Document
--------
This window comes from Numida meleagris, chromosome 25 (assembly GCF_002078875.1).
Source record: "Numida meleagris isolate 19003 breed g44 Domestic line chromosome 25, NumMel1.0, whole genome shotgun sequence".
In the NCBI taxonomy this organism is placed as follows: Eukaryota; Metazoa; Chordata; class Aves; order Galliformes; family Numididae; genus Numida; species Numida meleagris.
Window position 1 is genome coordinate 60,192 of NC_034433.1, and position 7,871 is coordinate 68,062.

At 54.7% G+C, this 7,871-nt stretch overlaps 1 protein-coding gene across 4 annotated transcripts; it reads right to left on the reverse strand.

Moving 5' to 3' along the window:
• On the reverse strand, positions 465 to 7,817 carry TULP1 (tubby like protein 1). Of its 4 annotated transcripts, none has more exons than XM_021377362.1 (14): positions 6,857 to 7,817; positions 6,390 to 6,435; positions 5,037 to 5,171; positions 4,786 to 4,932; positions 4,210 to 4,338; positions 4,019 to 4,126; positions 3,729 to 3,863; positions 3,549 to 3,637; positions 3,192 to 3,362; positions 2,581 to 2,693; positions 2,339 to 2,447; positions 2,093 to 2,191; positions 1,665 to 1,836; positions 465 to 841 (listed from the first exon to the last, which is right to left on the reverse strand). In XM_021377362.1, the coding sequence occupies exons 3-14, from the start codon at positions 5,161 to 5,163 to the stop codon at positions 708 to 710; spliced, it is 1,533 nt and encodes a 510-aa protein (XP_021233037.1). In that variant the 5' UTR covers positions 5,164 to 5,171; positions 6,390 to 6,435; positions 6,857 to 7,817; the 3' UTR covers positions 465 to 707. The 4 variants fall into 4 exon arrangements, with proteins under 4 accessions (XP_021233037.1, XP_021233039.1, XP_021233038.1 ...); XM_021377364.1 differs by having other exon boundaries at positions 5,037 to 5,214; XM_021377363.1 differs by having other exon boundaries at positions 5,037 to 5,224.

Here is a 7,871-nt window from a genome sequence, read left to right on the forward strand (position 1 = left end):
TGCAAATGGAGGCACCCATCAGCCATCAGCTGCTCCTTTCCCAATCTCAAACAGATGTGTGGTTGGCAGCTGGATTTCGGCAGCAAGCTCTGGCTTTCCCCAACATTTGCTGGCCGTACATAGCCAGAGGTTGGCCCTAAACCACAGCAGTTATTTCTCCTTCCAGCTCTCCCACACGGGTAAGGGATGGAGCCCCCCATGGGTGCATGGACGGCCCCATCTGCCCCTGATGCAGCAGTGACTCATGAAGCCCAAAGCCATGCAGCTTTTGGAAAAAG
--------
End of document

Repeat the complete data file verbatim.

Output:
This window comes from Numida meleagris, chromosome 25 (assembly GCF_002078875.1).
Source record: "Numida meleagris isolate 19003 breed g44 Domestic line chromosome 25, NumMel1.0, whole genome shotgun sequence".
In the NCBI taxonomy this organism is placed as follows: Eukaryota; Metazoa; Chordata; class Aves; order Galliformes; family Numididae; genus Numida; species Numida meleagris.
Window position 1 is genome coordinate 60,192 of NC_034433.1, and position 7,871 is coordinate 68,062.

At 54.7% G+C, this 7,871-nt stretch overlaps 1 protein-coding gene across 4 annotated transcripts; it reads right to left on the reverse strand.

Moving 5' to 3' along the window:
• On the reverse strand, positions 465 to 7,817 carry TULP1 (tubby like protein 1). Of its 4 annotated transcripts, none has more exons than XM_021377362.1 (14): positions 6,857 to 7,817; positions 6,390 to 6,435; positions 5,037 to 5,171; positions 4,786 to 4,932; positions 4,210 to 4,338; positions 4,019 to 4,126; positions 3,729 to 3,863; positions 3,549 to 3,637; positions 3,192 to 3,362; positions 2,581 to 2,693; positions 2,339 to 2,447; positions 2,093 to 2,191; positions 1,665 to 1,836; positions 465 to 841 (listed from the first exon to the last, which is right to left on the reverse strand). In XM_021377362.1, the coding sequence occupies exons 3-14, from the start codon at positions 5,161 to 5,163 to the stop codon at positions 708 to 710; spliced, it is 1,533 nt and encodes a 510-aa protein (XP_021233037.1). In that variant the 5' UTR covers positions 5,164 to 5,171; positions 6,390 to 6,435; positions 6,857 to 7,817; the 3' UTR covers positions 465 to 707. The 4 variants fall into 4 exon arrangements, with proteins under 4 accessions (XP_021233037.1, XP_021233039.1, XP_021233038.1 ...); XM_021377364.1 differs by having other exon boundaries at positions 5,037 to 5,214; XM_021377363.1 differs by having other exon boundaries at positions 5,037 to 5,224.

Here is a 7,871-nt window from a genome sequence, read left to right on the forward strand (position 1 = left end):
TGCAAATGGAGGCACCCATCAGCCATCAGCTGCTCCTTTCCCAATCTCAAACAGATGTGTGGTTGGCAGCTGGATTTCGGCAGCAAGCTCTGGCTTTCCCCAACATTTGCTGGCCGTACATAGCCAGAGGTTGGCCCTAAACCACAGCAGTTATTTCTCCTTCCAGCTCTCCCACACGGGTAAGGGATGGAGCCCCCCATGGGTGCATGGACGGCCCCATCTGCCCCTGATGCAGCAGTGACTCATGAAGCCCAAAGCCATGCAGCTTTTGGAAAAAG